Divergent will be released on 21st March 2014.

 

What science fiction releases are you looking forward to, or what recent films did you miss in the cinema? Feel free to join in with your own post!

 

Challenges, Sci-Fi Month

Sci-Fi Month: Definitive Science Fiction Reads

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Today I want to share a challenge with you all: my definitive list of science fiction reads! They are books I feel every sci-fi fan should read at least once in their lifetime, and as well as creating a challenge for myself I hope that it can be challenge for some of you too. Although I already have a Top Sci-Fi and Fantasy Books Challenge, I wanted to create one that reflected all different types of science fiction, including Young Adult. So it will actually be a mix of books I’ve loved, books I really feel I should read because they’re considered classics, and some titles that might often be overlooked, as well as some books that I’ve heard a lot of good things about.
 
If you’d like to join in, feel free! I’ll be keeping track of my progress too, on a separate post.¬†Don’t forget to¬†check out the schedule¬†for the rest of today’s posts. You can also Tweet about the event using the hashtag¬†#RRSciFiMonth.

‘Classic’ science fiction

Newer science fiction

Young Adult science fiction

What do you think of the challenge? Are you going to join in?

Sci-Fi Month

Sci-Fi Month: Common Concepts in Science Fiction

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Don’t forget to¬†check out the schedule¬†for the rest of today’s posts. You can also Tweet about the event using the hashtag¬†#RRSciFiMonth.
 
There are some factors that just make a science fiction book. That’s not to say that all sci-fi novels have to contain all, or even any, of these points, but they’re often found within works of the genre. In the style of my very first Fantasy Friday post, I’m going to do a similar post with science fiction and talk about common concepts in the genre. You’re more than welcome to join in, if you make your own post there is an InLinks widget at the bottom where you can share your post URL.
 

 
Time travel is something that has always fascinated humankind. I know some people do not get along with it in books, but personally I love it. There are series like Doctor Who where it is one of the main elements, or books like All Our Yesterdays. It opens up so many possibilities: parts of history can appear in a futuristic novel, historical figures can be brought to life – or civilisations even further ahead in time can be imagined. There are so many elements of time travel – alternate timelines, the grandfather paradox, many elements that would take a great deal more space to discuss!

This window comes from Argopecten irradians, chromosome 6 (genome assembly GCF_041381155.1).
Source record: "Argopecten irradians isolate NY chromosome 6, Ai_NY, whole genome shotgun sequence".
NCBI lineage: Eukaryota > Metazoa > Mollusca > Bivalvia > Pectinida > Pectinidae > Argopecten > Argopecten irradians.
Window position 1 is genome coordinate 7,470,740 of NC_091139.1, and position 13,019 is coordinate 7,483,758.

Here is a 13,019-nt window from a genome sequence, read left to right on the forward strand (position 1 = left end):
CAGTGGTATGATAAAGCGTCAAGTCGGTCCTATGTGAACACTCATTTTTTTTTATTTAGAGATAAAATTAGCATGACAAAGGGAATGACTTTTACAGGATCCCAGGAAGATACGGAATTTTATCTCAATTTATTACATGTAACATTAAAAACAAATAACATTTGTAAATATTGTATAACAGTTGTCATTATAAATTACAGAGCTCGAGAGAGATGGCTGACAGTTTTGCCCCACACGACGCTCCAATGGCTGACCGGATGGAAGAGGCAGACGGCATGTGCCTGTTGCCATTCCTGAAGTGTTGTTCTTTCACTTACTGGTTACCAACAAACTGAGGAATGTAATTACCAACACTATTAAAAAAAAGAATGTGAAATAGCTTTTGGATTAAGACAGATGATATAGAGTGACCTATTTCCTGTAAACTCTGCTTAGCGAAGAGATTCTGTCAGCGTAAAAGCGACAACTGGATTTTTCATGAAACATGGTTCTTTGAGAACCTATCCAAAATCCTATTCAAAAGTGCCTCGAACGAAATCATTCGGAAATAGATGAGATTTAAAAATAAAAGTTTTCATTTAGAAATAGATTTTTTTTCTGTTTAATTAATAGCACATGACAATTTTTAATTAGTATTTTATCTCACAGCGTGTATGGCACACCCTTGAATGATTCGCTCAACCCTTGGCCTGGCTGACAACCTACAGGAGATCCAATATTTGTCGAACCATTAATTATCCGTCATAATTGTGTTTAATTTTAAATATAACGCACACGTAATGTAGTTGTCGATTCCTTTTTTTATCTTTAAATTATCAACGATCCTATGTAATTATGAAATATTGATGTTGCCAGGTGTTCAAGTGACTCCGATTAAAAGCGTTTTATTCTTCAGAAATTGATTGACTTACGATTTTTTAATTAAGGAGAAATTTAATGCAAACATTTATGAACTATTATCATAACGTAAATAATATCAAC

See also: Doctor Who, All Our Yesterdays by Cristin Terrill, The Time Machine by H.G Wells, The Time Traveller’s Wife by Audrey Niffenegger, Looper, Back to the Future, The Legend of Zelda: Ocarina of Time

 
Space travel is another big factor, often hand-in-hand with time travel. What makes it so exciting is that it’s something we can already do – albeit on a smaller scale than appears in most science fiction – so events in many books could be ones we have yet to look forward to! In some cases spaceships are able to travel in hyperspace and reach destinations very quickly, but some works of science fiction show space travel in a different way. For example, in the Mass Effect game universe, the player can find objects called mass relays (shown above), which form an enormous network allowing interstellar travel. In the Hyperion Cantos series by Dan Simmons, there is a price to pay for space travel. Certain characters are able to travel through space at such a speed that it kills them – but they are resurrected on the other side. It’s every bit as painful as it sounds, much to the dismay of one particular character who has to make several journeys in a short period of time!
 
See also: the Mass Effect video game series, the Hyperion Cantos series by Dan Simmons, House of Suns by Alistair Reynolds, Firefly, Sunshine, Star Trek, Star Wars Рin fact there are so many different books, TV series, films and games I could mention!